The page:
There are several indicators and behaviours I like to see to suggest a trading bottom has developed. 

First and most important, we need to see strong oversold conditions in market breadth indicators. One of my favorite is the McClellan Oscillator. It looks at the trend and relationship of stocks advancing and stocks declining. We saw extreme oversold readings that historically have a 90 per cent+ efficacy at identifying market lows. We saw two 90 per cent plus downside days last week too. That is where 90 per cent or more of the volume traded (operating companies) on the NYSE were down.


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We like to see a test of important support levels hold. Last week, we saw a double bottom test of the 200-day average (S&P 500 futures). Historically, the 200-day average acts as an important psychological target. When all market corrections (five per cent or more) are measured historically, the average is 13.4 per cent. The peak to trough correction last week was a bit more than 12 per cent. Back in early 2016, we tested important support with a 14.5 per cent correction. While it is clearly possible, we see markets move a bit lower still, there are enough signs that support should hold for now.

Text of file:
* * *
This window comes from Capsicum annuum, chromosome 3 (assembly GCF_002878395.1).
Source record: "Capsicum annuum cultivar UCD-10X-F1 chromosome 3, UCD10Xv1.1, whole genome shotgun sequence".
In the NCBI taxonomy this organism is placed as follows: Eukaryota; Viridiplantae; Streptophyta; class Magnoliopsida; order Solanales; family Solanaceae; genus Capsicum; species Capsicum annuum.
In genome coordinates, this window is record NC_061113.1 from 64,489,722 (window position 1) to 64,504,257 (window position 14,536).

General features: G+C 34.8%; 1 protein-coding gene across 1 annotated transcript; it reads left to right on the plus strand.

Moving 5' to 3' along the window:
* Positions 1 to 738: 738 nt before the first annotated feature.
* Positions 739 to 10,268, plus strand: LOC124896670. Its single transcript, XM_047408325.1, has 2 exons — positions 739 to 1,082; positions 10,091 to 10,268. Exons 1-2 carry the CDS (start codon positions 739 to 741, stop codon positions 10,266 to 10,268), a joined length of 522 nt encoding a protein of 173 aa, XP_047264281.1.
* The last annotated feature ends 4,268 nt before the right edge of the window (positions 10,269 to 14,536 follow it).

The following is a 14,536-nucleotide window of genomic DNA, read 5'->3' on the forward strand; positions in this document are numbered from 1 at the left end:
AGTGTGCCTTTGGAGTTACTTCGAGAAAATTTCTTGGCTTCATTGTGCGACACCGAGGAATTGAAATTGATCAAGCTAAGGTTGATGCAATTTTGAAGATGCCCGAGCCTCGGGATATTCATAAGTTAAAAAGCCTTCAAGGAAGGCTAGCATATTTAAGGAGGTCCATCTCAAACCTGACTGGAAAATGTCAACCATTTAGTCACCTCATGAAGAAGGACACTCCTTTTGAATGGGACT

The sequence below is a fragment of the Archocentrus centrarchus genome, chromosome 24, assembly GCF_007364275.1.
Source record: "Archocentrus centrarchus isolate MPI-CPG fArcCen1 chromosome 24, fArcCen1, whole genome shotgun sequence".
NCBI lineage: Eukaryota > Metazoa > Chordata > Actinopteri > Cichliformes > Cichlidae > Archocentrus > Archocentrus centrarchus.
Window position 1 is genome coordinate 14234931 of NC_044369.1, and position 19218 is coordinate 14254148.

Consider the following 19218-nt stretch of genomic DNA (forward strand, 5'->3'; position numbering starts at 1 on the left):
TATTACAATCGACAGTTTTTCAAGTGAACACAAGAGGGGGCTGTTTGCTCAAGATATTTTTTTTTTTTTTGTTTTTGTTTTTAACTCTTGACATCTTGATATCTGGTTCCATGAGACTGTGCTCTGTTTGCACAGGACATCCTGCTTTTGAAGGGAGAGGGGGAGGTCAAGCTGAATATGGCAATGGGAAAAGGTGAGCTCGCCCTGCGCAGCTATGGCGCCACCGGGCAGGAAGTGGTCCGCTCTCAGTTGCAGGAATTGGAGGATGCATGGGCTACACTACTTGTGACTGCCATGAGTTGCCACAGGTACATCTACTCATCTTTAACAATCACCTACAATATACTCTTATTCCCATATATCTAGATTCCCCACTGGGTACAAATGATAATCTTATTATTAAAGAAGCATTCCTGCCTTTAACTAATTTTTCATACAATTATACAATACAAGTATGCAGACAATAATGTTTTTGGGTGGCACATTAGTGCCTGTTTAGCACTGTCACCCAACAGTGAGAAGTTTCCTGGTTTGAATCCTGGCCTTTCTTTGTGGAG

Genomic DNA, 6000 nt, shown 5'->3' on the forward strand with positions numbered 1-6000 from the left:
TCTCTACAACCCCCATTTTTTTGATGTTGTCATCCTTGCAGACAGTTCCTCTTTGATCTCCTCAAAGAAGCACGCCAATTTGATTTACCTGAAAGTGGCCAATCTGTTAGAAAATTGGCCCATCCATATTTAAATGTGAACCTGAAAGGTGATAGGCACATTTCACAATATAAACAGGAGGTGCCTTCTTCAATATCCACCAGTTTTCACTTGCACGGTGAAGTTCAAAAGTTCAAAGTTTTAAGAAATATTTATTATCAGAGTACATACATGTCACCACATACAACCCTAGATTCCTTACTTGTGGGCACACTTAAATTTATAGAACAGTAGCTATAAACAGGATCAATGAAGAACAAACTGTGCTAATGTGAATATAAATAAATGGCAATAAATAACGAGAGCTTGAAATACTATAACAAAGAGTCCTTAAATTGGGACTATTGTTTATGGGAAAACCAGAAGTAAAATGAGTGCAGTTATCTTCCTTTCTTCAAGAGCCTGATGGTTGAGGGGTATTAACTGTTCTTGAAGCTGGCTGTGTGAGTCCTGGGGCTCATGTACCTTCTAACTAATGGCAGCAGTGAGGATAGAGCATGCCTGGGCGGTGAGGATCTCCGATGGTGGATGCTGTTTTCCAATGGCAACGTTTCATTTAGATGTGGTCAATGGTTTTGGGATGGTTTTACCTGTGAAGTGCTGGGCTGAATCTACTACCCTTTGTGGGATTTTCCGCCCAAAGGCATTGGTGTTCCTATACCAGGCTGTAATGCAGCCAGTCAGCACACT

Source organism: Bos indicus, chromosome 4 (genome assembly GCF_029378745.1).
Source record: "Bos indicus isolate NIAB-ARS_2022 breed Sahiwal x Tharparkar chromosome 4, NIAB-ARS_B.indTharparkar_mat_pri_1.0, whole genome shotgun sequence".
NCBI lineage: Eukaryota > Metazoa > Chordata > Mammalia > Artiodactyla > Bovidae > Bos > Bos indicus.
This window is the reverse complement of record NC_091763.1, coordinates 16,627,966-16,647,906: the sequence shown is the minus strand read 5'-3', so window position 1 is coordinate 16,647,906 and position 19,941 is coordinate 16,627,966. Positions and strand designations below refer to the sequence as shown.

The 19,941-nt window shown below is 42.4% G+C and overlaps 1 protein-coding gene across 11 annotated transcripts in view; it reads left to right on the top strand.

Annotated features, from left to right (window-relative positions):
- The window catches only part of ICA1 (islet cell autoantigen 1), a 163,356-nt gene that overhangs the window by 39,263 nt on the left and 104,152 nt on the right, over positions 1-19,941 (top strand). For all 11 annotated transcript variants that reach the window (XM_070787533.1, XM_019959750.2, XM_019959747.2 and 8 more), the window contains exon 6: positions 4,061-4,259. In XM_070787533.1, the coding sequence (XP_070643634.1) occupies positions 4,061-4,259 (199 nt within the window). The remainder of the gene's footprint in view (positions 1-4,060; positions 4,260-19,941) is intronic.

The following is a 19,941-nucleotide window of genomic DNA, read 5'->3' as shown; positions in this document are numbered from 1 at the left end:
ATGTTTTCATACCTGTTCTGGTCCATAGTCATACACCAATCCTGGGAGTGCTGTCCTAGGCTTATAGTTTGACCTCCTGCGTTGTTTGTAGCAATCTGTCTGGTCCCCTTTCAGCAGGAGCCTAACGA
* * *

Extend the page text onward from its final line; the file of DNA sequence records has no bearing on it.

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Finally, valuation and forward earnings expectations are strong. Far stronger than I expected from the tax bump and global economic momentum. Last show we noted the risk of a recession in 2019 is rising based on the shape of the yield curve. We’ll see how that plays out in the second half of 2018 (I still think that is a big risk). Markets tend to peak six-to-nine months ahead of an official recession. At the lows last week, forward earnings valuation was closer to long-term fair value, so from that perspective we should not likely be seeing more intense selling until the market wants to price in the next recession. That next recession will depend on how aggressive the Fed (and other central banks) get this year and next and how inflation behaves. So it could be a risk for later in the year or in early 2019. For now, there should be enough global economic momentum to stabilize markets as we get past this volatility induced correction. 


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